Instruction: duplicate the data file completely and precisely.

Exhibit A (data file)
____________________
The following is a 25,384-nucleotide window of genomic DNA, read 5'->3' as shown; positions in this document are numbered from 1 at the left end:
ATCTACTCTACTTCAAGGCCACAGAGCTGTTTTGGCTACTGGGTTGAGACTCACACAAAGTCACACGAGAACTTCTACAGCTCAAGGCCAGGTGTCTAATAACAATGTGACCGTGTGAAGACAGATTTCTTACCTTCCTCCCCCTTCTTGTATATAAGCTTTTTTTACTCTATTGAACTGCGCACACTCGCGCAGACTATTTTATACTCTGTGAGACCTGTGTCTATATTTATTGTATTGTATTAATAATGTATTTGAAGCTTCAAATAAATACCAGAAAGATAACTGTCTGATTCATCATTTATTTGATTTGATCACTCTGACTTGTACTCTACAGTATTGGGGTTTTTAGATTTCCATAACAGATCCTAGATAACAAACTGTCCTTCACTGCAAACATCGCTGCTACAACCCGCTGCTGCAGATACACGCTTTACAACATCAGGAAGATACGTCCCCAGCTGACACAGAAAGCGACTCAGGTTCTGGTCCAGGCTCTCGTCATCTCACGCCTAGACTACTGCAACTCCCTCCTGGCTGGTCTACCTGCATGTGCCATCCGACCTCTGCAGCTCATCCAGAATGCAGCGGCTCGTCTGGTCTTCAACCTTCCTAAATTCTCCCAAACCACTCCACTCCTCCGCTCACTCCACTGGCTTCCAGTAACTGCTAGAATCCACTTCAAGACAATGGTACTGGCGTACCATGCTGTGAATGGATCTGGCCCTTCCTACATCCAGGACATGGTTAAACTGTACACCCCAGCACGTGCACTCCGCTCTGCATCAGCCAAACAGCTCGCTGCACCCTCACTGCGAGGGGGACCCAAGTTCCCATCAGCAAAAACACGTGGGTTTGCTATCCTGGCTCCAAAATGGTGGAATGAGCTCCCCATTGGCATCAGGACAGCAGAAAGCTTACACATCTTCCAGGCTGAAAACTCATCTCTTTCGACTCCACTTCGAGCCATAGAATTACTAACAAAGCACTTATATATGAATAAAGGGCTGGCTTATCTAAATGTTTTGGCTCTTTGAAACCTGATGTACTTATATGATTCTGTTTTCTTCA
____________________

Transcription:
The following is a 25,384-nucleotide window of genomic DNA, read 5'->3' as shown; positions in this document are numbered from 1 at the left end:
ATCTACTCTACTTCAAGGCCACAGAGCTGTTTTGGCTACTGGGTTGAGACTCACACAAAGTCACACGAGAACTTCTACAGCTCAAGGCCAGGTGTCTAATAACAATGTGACCGTGTGAAGACAGATTTCTTACCTTCCTCCCCCTTCTTGTATATAAGCTTTTTTTACTCTATTGAACTGCGCACACTCGCGCAGACTATTTTATACTCTGTGAGACCTGTGTCTATATTTATTGTATTGTATTAATAATGTATTTGAAGCTTCAAATAAATACCAGAAAGATAACTGTCTGATTCATCATTTATTTGATTTGATCACTCTGACTTGTACTCTACAGTATTGGGGTTTTTAGATTTCCATAACAGATCCTAGATAACAAACTGTCCTTCACTGCAAACATCGCTGCTACAACCCGCTGCTGCAGATACACGCTTTACAACATCAGGAAGATACGTCCCCAGCTGACACAGAAAGCGACTCAGGTTCTGGTCCAGGCTCTCGTCATCTCACGCCTAGACTACTGCAACTCCCTCCTGGCTGGTCTACCTGCATGTGCCATCCGACCTCTGCAGCTCATCCAGAATGCAGCGGCTCGTCTGGTCTTCAACCTTCCTAAATTCTCCCAAACCACTCCACTCCTCCGCTCACTCCACTGGCTTCCAGTAACTGCTAGAATCCACTTCAAGACAATGGTACTGGCGTACCATGCTGTGAATGGATCTGGCCCTTCCTACATCCAGGACATGGTTAAACTGTACACCCCAGCACGTGCACTCCGCTCTGCATCAGCCAAACAGCTCGCTGCACCCTCACTGCGAGGGGGACCCAAGTTCCCATCAGCAAAAACACGTGGGTTTGCTATCCTGGCTCCAAAATGGTGGAATGAGCTCCCCATTGGCATCAGGACAGCAGAAAGCTTACACATCTTCCAGGCTGAAAACTCATCTCTTTCGACTCCACTTCGAGCCATAGAATTACTAACAAAGCACTTATATATGAATAAAGGGCTGGCTTATCTAAATGTTTTGGCTCTTTGAAACCTGATGTACTTATATGATTCTGTTTTCTTCA